“Unhinged: Book Art on the Cutting Edge” surveys recent directions in book art through the diverse work of 60 prominent artists from the United States, Australia, Canada and Great Britain.
Opening in Whatcom Museum’s Lightcatcher on Sunday, Sept. 27, and showing through Jan. 3, the exhibit explores the potential of the book as creative medium through both intimately scaled pieces and large installations, as well as a myriad of styles and processes.
Museum director Patricia Leach was keen on featuring book art as a way to stimulate literacy and a new appreciation for books, and asked Barbara Matilsky to curate the show. Matilsky selected the artworks during a two-year period of research, meeting with experts in the field, talking with artists, searching the Internet and discovering information in books.
“Whenever I mentioned ‘book art’ to people in our community,” says Matilsky, “they assumed it referenced illustrations in books.”
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“It was clear that I needed to present a survey of the many different directions opened by artists working with books so that viewers would appreciate the rich diversity and creative possibilities of this medium,” she says. “I was particularly interested in showcasing a variety of styles, techniques, and approaches. At the same time, it was also important to highlight the wide range of subjects and themes that artists were exploring, ranging from social, political, and environmental issues to their search for spirituality and beauty.”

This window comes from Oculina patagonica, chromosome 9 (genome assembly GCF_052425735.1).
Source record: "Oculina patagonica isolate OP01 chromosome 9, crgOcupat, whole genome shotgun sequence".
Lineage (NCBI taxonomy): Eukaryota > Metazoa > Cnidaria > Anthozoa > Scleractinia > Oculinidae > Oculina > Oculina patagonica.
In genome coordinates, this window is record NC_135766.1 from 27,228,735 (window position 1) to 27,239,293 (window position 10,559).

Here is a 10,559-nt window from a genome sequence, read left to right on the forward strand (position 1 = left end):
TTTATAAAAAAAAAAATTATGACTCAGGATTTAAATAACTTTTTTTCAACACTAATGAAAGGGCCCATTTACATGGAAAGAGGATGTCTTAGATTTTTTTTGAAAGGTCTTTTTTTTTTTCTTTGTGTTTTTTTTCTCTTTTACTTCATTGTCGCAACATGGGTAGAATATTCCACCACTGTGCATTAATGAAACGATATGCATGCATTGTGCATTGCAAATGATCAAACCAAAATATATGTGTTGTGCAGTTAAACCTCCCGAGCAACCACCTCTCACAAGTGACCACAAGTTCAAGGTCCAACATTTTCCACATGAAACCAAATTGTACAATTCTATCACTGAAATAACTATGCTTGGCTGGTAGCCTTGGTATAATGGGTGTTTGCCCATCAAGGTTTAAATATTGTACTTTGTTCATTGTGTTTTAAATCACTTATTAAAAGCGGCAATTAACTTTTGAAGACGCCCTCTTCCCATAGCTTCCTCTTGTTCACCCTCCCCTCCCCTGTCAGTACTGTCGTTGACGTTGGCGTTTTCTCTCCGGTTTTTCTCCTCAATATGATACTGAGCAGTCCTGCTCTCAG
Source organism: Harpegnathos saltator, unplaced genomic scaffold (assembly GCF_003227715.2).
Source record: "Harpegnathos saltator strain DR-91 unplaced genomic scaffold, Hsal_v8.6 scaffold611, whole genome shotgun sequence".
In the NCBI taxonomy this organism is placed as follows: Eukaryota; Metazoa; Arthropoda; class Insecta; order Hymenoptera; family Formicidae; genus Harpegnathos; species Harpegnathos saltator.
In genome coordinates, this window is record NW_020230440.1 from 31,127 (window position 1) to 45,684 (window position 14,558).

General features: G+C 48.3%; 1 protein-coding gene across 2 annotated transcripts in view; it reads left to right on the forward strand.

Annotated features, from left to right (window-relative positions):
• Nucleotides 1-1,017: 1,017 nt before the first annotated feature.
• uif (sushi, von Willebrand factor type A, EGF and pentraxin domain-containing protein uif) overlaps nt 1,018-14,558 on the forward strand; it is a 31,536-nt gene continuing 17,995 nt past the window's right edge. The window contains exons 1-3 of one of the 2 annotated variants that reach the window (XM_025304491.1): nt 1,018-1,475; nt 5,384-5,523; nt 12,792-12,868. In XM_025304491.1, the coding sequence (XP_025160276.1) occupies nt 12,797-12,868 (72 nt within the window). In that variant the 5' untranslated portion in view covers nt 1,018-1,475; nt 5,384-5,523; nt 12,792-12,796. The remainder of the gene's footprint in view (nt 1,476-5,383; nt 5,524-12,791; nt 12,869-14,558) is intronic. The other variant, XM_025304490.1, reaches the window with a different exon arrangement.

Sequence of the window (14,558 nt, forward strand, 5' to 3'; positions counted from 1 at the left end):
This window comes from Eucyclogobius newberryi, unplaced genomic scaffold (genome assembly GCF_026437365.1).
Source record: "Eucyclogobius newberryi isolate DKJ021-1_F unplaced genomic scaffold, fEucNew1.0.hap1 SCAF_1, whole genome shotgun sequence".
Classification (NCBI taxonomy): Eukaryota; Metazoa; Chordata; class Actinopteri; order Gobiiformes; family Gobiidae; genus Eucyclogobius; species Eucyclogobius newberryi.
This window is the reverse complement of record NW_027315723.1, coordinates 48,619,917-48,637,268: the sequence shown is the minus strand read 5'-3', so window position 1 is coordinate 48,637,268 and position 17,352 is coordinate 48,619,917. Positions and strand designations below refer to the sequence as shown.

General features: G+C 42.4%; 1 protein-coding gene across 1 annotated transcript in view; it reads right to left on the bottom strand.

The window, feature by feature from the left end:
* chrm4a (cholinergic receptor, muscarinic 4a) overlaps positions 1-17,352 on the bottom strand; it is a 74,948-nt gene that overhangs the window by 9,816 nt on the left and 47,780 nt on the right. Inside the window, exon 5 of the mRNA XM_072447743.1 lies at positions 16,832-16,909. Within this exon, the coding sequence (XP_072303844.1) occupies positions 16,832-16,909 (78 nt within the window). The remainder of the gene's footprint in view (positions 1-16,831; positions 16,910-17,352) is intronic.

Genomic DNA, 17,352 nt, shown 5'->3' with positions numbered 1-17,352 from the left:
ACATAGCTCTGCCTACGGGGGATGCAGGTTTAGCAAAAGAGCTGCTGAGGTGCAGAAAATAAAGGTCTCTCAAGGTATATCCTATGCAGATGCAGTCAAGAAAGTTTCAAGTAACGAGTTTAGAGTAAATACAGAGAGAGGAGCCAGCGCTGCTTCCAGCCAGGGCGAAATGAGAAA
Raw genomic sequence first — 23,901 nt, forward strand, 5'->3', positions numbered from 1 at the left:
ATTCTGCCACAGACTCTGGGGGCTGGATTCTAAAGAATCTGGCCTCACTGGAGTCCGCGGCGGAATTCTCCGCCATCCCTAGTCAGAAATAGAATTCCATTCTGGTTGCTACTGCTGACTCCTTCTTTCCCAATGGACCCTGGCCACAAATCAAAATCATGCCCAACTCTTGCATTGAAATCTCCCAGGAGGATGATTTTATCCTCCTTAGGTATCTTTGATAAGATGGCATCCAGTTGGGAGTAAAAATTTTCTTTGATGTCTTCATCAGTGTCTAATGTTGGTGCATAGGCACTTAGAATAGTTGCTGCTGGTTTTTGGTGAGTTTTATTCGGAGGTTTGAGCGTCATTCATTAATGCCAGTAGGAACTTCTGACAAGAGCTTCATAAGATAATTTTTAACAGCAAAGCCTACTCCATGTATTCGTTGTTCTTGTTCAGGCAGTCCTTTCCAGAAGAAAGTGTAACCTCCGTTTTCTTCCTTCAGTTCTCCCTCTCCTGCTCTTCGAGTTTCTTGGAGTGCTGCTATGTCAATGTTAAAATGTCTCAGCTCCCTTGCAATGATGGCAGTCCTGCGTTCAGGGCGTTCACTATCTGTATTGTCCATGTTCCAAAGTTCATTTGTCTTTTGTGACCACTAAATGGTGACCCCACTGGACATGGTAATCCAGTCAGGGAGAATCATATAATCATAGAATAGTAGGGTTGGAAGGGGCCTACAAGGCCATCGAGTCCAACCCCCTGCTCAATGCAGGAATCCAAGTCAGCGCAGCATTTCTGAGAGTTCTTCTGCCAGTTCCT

Some artists in the exhibit carve old volumes or twist their pages into unique sculptural configurations. Others make their own books and experiment with a multitude of formats, such as accordion-style and pop-ups, and some reconfigure ancient book forms, such as the scroll or codex, to create unique artworks.
Books are often combined with other materials, both manufactured and natural, such as plastic, crystals and twigs.
The exhibit also presents artists’ personal experiences, including messages about identity, human justice issues, and environmental concerns. From political statements to metaphysical ideas, book artists interpret their medium through expressive and sometimes humorous constructions.
“With digital media quickly surpassing books as a means of communication, the idea that artists can infuse new life into this traditional object underscores the continued importance of the tome in daily life,” Matilsky says.
The exhibit features artists who revolutionized the field, including Whatcom County artists Elsi Vasdall Ellis and Thomas Wood.
“Our ‘local favorites’ added to this diverse spectrum of styles and ideas,” Matilsky says.
The exhibit also features a hands-on display created by Hedi Kyle, one of the pioneers of book art.
The museum will host a variety of programs and events in conjunction with the exhibit throughout the fall, including free admission during the Oct. 2 and Dec. 4 Downtown Art Walk nights.